Ancestral 2020 — St. Laurent
A Wine That
tastes as if you're actually biting into a fresh cherry. It's a sparkling wine that's just as much about the texture as it is about the wine: it's crunchy, zippy and explosively refreshing. Just by drinking this wine, you'll mentally be taken to a picnic in a meadow, surrounded by wildflowers, eating wild strawberries and apricots.
▼ Scroll for More Info
- Delivery: Delivery and gift wrapping options available at checkout.
- Winemaker: Claus Preisinger
Where and How?
From Claus' biodynamic vineyards in the Burgenland, Austria, this is from the indigenous Sankt Laurent grape variety, planted on gravel-limestone soils.
Fermented naturally in large old oak barrels, this was bottled before it had finished fermenting, hence creating a sparkling wine, pét-nat style. No sulphur added.
From a hobby winemaker to farming 19 hectares of vines biodynamically, Claus may be young still but he already has 20 vintages under his belt. Having learnt how to make wine at school, "by the book," he quickly threw everything he's been taught out of the window. He says,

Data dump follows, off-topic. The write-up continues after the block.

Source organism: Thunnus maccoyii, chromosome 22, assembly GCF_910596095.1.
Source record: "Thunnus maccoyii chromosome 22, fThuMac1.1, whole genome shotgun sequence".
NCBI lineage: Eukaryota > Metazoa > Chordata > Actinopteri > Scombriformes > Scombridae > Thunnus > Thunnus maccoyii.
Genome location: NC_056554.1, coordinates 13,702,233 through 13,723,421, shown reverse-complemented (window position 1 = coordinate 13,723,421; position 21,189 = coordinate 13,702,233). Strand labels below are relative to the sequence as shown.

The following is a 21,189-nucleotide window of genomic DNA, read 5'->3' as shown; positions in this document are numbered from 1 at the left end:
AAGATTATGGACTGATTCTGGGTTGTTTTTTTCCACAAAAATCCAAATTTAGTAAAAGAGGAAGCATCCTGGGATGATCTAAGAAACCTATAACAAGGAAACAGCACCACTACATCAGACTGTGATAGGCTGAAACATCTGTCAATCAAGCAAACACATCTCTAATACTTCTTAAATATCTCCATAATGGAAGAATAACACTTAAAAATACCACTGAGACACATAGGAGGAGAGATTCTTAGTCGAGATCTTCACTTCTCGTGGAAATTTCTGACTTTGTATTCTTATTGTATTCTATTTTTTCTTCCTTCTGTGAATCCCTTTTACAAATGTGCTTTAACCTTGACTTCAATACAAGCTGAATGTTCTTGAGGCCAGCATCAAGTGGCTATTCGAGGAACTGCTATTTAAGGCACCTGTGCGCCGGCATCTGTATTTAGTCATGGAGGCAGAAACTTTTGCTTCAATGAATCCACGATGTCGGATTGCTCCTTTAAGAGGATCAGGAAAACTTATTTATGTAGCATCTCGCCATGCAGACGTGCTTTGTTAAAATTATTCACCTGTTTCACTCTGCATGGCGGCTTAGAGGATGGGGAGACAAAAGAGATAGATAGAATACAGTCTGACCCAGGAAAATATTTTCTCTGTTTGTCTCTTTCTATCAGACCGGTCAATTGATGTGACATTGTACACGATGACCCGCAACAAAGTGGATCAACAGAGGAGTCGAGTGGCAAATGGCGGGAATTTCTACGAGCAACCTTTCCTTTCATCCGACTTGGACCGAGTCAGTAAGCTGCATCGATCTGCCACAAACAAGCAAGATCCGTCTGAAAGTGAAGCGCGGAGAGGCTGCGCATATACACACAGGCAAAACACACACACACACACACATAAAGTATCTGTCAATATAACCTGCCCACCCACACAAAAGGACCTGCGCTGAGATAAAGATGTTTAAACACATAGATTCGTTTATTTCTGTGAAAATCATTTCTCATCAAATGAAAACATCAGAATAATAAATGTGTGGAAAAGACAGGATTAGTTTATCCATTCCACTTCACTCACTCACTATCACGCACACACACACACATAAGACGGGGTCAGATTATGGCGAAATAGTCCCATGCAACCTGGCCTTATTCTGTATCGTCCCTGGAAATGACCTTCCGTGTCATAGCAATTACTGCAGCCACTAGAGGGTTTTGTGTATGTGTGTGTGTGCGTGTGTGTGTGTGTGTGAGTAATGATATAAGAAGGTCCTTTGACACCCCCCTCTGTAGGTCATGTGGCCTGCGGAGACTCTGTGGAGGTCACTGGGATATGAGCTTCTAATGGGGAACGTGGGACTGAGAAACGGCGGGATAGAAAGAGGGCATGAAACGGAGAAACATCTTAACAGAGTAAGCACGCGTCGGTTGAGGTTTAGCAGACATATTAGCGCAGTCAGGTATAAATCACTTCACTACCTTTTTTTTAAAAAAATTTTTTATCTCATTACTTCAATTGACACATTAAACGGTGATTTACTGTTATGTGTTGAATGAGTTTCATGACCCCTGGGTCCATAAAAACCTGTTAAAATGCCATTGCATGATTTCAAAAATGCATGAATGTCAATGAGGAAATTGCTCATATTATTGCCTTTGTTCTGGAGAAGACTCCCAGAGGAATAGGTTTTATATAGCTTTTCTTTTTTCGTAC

“With 20 years’ of experience I can now say it’s been a step by step thing. You start your winemaking career with what you learnt in school, and then you figure out that not everything you were told is right. Then, in the search of purity, it’s a trial and error thing. You keep trying out new things, and then suddenly you find you can’t really step back.”
Today, he makes wine in a cellar that is full of every vessel imaginable: from oak barrels, to foudres, to amphorae, to glass. He also wasn't content with the manner in which he had been taught viticulture. This led him to discovering the biodynamic way. When this journey began, like all other practitioners, he was reading Steiner and many other books and essays. These days, however, he feels he has built a base of knowledge and is able to explore his own notions further:
“Those first years - it was like following the rules. Nowadays, I see it more as working with a diagnosis - I see and feel what the soil needs, and what your wine needs. Then I react, or don’t react. Every year is a different growing season, and every vintage is different. You’ll try out different things, it’s all part of the process…. That keeps pushing me forward, and that’s why I really love my job.”